Japan Association for Refugees: Statement Regarding Deportation of Asylum-Seekers in Preparation for the Petition to Revoke the Decision to Reject Refugee Status

Ms. Keiko CHIBA Minister of Justice, Japan On 29 October 2009, a member of an ethnic minority of Myanmar (Burma), who sought asylum for fear of being persecuted for his political activities, was forcibly deported from Narita Airport while in preparation for the petition to revoke the decision to reject refugee status.

Under the Administrative Case Litigation Act, an asylum seeker is entitled to apply for judicial review within six months upon receiving notice that their application for refugee status has been rejected. Considering the fact* that quite a number of refugees rejected at the administrative stage received refugee status through the judicial process, the deportation violates not only the right of asylum seekers to judicial review, but also the principle of non-refoulement.

The principle of non-refoulement is stipulated in article 33 of the 1951 Convention Relating to the Status of Refugees, article 3 of the Convention against Torture and Other Cruel, Inhuman or Degrading Treatment or Punishment and also included in article 7 of the International Covenant on Civil and Political Rights, to all of which Japan is a signatory.

To the knowledge of Japan Association for Refugees, in recent years, no deportation has taken place against asylum seekers who were preparing to file a petition to revoke the decision to reject refugee status. Particularly following the Saffron Revolution in September 2007, the Japanese government has refrained from deporting Myanmar nationals even after the 6-month submission period has elapsed. Coupled with the recent increase of detentions during the refugee status determination procedure, this unusual measure of deportation is causing fear and anxiety among asylum-seekers in Japan. This deportation occurred amid increasing expectations on Japan’s further commitment to international refugee protection, brought by recent developments including the launch of a pilot resettlement program in 2010 and positive comments on the refugee issue by the new Minister of Justice, Keiko Chiba. This action has betrayed such expectations set by the recent positive trend, thereby damaging Japan’s image. We, Japan Association for Refugees, who are engaged in refugee protection in Japan, find this incident deplorable. Therefore, Japan Association for Refugees are expressing deep concern over this deportation and urge the Japanese government to take all the necessary steps to prevent the recurrence of such an incident by;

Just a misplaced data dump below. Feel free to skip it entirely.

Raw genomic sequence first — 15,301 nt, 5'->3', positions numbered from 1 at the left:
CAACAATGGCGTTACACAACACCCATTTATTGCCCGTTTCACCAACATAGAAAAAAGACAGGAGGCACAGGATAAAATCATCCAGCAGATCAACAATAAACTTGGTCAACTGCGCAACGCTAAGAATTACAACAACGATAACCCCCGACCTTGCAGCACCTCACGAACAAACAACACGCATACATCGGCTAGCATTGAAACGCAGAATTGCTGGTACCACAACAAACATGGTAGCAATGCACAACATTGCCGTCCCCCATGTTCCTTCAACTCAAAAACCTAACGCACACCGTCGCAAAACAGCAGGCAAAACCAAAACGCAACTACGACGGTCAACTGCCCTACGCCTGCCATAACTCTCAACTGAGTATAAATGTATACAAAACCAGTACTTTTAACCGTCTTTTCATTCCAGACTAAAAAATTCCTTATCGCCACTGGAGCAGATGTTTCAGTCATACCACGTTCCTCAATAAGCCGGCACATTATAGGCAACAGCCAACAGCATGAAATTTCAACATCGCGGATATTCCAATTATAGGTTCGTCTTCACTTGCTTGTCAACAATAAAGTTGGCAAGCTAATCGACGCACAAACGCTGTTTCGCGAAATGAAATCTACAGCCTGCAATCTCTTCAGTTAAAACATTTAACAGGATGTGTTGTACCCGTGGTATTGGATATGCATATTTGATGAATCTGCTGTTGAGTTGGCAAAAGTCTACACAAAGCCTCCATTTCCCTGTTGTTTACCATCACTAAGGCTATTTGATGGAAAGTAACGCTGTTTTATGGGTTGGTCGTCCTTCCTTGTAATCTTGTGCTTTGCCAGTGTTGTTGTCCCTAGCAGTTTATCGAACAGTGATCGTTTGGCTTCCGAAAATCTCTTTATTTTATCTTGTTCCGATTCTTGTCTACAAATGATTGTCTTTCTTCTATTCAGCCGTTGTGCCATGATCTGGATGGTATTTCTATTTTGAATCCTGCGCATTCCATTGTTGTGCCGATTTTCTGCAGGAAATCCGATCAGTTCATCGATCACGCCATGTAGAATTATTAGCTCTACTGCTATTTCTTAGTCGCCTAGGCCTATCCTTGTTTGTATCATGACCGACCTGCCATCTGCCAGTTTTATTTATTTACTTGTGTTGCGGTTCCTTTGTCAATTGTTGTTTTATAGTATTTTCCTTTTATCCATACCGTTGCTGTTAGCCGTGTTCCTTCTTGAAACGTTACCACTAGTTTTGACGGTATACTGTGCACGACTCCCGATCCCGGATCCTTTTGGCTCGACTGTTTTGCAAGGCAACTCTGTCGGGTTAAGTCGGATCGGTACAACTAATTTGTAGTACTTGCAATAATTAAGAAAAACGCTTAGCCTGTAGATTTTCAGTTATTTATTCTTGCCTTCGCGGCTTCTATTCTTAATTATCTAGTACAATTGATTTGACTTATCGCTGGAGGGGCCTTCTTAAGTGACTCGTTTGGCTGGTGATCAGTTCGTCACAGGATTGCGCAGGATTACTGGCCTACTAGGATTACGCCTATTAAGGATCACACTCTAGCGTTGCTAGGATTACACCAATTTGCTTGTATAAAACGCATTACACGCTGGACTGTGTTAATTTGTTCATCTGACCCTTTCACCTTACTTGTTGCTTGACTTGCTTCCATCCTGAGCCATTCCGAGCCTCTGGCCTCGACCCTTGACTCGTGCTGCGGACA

1. Disclosing the reasons and decision-making procedure which led to the deportation of the person concerned, and identifying the body making the decision.
  2. Implementing every possible measure to prevent recurrence of this incident.

*For instance, according to Defense Counsel for Burmese Refugee Applicants in Japan, among 35 Myanmar refugees who were recognized at the 1st instance in 2007, 11 were granted refugee status after the revocation of the decision to reject refugee status in judicial review. Likewise, 6 out of 40 in 2008 and 4 out of 12 in 2009 were recognized as refugees upon positive decisions by courts.

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